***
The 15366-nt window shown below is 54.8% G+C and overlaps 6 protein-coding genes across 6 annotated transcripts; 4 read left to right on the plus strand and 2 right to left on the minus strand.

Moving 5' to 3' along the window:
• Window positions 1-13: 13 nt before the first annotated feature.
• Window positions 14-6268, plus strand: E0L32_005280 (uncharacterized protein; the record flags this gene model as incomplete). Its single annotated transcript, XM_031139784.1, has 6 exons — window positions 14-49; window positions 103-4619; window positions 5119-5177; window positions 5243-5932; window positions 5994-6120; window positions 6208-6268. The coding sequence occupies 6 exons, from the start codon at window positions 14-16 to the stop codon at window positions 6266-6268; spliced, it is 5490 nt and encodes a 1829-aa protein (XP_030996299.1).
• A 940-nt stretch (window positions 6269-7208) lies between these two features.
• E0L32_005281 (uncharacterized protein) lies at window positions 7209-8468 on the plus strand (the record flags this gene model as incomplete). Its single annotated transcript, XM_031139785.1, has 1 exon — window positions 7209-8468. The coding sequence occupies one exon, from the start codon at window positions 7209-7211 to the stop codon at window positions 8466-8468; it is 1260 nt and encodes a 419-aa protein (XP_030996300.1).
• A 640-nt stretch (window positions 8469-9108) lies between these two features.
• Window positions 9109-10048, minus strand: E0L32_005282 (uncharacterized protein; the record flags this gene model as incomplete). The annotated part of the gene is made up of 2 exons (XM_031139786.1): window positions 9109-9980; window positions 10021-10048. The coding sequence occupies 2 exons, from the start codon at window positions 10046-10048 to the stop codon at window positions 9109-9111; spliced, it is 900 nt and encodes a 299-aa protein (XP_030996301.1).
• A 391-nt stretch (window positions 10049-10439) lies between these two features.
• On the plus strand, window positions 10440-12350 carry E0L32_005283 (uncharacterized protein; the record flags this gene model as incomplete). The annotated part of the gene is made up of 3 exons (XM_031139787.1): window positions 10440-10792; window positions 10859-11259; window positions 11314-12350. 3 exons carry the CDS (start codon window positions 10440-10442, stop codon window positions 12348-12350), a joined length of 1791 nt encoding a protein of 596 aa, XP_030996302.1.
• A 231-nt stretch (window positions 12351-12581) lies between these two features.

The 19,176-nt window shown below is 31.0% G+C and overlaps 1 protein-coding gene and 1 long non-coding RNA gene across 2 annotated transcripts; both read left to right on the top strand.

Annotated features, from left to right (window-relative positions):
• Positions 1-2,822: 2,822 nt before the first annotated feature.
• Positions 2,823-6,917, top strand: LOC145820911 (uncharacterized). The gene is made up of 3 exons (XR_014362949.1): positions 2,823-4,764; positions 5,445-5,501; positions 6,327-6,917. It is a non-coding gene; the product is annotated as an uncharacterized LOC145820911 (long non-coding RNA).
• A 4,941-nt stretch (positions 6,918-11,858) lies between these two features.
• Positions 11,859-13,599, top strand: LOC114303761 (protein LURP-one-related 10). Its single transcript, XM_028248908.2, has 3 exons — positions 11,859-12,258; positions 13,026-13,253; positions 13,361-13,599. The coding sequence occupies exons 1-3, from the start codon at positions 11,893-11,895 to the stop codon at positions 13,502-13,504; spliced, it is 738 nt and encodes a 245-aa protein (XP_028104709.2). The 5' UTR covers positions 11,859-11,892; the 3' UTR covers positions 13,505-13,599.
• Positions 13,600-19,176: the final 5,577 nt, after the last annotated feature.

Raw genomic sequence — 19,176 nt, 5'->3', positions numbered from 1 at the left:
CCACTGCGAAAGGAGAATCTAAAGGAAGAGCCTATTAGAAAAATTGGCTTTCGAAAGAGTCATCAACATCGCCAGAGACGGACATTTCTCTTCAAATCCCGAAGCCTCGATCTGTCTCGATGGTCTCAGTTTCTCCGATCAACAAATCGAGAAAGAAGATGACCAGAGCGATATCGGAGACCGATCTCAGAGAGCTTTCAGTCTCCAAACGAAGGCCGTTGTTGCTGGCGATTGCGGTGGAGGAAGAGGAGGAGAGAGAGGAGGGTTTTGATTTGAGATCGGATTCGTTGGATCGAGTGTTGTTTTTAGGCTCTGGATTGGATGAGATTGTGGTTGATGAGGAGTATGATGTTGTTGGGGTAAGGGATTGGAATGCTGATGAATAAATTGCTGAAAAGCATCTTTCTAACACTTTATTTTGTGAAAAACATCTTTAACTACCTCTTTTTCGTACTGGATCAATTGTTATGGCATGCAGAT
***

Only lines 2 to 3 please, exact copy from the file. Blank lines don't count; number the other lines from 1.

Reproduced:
Moving 5' to 3' along the window:
• Window positions 1-13: 13 nt before the first annotated feature.